STEIL: -- covered bonds. That's something that's gotten a lot of play over the course of the recent crisis. The financial institution that issues a covered bond is backing that bond with assets that it is keeping on its balance sheet. So, it has an incentive to monitor, for example, repayments in the case of a mortgage. So, it has a lot of the benefits of securitization without the cost, in terms of skewed incentives.
SCHARFSTEIN: It seems to me one of the issues with skin in the game, I mean, isn't there a basic problem, which is that a lot of banks had, actually, too much skin in the game? I mean, they had -- if you had required them -- they actually ended up holding a lot of these, so-called triple-As.
STEIL: Well, that's because they couldn't distribute the stuff. They never --
SCHARFSTEIN: That's not the -- I don't think that's the only reason. And it's not just that they couldn't distribute. I mean, I think there was a little bit of this 'acquire an arbitrage' kind of approach.
I mean, the issue with securitization, going forward, is I think that there was an under-appreciation, you know, of the systematic risk associated with these triple-A rated securities. I mean, the situation in which you actually default on a triple-A securitized product that's, you know, been tranched, is the situation in which the economy is doing extremely badly.
And so the notion that you would just get rewarded maybe 30 or 40 basis points above Treasuries for holding the systematic risk -- I mean, I think there's now, hopefully, an appreciation that that's just not enough of a premium to want to hold those triple-A securities.
So, I mean, going forward, I mean, I think that there is going to be a higher premium required on, you know, these rated securities. As a result, issuers are going to be less interested in issuing them and, hopefully, the volume of these kind of triple-A tranche securities are going to be less, or there's going to be more protection built into those triple-A securities -- those allegedly triple-A securities.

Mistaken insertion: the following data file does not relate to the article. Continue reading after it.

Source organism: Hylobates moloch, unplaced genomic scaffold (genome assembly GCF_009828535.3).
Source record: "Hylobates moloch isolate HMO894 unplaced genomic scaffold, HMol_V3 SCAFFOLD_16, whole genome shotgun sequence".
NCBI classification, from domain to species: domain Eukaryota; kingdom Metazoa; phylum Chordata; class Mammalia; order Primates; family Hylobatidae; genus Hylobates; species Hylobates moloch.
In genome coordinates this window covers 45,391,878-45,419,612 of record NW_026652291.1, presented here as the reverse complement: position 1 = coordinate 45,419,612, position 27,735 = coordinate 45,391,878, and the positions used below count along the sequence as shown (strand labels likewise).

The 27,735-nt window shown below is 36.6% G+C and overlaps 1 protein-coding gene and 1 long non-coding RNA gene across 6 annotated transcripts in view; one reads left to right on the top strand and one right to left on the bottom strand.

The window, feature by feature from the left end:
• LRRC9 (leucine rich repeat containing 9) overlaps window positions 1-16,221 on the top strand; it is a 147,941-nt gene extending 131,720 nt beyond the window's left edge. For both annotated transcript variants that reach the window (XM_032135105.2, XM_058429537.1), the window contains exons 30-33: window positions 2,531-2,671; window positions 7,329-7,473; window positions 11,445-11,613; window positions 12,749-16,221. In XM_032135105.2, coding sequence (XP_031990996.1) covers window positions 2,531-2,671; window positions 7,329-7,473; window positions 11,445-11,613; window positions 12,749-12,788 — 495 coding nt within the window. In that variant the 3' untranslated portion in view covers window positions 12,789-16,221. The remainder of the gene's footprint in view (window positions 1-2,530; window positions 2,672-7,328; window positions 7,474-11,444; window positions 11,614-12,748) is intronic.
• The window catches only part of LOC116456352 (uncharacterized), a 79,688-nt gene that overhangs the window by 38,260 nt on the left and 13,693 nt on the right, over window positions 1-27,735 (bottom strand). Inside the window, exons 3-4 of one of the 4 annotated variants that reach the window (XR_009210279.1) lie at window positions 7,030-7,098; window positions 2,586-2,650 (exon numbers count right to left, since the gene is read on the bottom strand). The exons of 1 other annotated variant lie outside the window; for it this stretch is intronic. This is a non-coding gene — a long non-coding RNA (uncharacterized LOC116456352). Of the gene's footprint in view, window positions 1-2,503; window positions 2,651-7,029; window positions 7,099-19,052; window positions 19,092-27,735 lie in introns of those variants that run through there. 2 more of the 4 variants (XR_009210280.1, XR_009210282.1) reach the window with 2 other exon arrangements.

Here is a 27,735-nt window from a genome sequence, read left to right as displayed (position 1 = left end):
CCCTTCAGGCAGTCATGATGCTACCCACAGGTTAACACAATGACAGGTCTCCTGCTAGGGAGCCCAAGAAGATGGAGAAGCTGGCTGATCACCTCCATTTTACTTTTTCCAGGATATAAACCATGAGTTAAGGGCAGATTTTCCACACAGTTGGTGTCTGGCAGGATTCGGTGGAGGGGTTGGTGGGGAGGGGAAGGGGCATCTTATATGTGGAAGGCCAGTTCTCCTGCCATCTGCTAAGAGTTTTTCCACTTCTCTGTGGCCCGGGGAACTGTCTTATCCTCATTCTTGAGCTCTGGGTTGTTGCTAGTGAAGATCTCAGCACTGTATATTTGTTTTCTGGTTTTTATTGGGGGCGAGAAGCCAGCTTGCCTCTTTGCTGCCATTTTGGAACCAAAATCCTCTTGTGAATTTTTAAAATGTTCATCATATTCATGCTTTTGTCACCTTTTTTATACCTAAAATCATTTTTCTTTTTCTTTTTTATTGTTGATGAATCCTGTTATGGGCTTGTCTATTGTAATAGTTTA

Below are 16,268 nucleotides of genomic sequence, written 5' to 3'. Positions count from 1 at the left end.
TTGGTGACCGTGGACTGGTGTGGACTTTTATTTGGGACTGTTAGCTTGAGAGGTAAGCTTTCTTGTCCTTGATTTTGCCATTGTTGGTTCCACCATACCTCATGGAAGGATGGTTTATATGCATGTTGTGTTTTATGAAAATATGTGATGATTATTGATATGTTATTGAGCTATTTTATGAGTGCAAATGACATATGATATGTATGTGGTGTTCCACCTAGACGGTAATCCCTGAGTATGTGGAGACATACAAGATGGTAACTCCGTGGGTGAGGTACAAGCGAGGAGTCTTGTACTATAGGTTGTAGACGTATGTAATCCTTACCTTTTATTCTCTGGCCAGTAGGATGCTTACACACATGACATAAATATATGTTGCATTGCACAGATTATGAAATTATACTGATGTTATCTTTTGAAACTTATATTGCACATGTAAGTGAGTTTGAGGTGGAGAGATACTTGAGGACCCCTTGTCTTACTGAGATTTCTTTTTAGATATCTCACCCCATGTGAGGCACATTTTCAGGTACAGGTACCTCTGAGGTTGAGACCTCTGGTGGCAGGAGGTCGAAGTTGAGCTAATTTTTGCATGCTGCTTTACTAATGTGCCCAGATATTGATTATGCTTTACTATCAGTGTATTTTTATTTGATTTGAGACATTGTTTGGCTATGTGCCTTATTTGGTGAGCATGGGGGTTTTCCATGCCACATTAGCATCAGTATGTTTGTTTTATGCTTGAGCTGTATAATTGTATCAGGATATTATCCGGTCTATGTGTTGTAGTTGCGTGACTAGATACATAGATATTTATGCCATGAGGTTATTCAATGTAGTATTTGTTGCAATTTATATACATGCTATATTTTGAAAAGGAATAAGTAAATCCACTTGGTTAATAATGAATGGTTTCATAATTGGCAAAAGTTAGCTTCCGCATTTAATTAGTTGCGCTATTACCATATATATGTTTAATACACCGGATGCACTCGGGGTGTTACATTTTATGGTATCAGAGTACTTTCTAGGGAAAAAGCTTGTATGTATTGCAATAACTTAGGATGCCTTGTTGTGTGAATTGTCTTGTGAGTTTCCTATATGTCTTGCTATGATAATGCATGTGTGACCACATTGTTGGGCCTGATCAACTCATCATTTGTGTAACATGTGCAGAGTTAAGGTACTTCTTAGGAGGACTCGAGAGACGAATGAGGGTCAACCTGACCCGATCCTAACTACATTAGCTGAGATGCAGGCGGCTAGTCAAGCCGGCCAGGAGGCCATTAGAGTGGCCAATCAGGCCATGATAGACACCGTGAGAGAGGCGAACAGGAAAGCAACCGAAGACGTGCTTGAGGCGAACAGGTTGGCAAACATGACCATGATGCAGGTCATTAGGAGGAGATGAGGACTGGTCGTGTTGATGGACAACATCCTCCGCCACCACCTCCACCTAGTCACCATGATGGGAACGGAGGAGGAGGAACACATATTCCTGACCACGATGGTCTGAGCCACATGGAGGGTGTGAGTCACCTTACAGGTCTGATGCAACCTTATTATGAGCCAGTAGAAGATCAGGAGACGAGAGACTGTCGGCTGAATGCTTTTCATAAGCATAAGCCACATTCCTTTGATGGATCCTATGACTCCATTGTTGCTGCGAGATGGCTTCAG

MURRAY: Right here.
QUESTIONER: I'm Irene Meister (sp).
You have focused, as a panel, on a variety of many different problems that you are focusing, and they're all different. If I were to ask the panel, in a very simple question: As a panel, are you pessimistic or optimistic that we'll get out of this problem altogether?
FISHER: All pessimists, stand up. (Laughs.)
We'll each take a -- I mean, there are two very different problems. There's the real economy problem and the financial sector problem.
I'm pretty worried about the middle term -- two, three years from now, for the real economy, that we'll just never get growth going fast enough. The household balance sheet has to just be so constrained that that takes awhile. But, it won't be -- we won't be collapsing at the rate we were for the last six months, so it'll feel a little better.
I'm nervous about the financial sector, and that we don't think hard enough -- as Benn would say, about incentives, and we start deferring to the authorities to tell us what to do, and we get more -- try to fix the highway system by having a policeman on every corner, or every car having two drivers. I don't think that will be a particularly safe highway system.
So, I'm a little nervous about the middle-term for the financial sector.
MURRAY: David, a pessimist, optimist?
SCHARFSTEIN: I try to be optimistic.
But, I mean, I'm worried that we kind of move along, over the next few years, in this kind of, you know, non-crisis like -- We claim victory, that there's not, like, a September panic, and we kind of, you know, hobble along for the next several years. Things don't look so terrible. They don't look like September of 2008.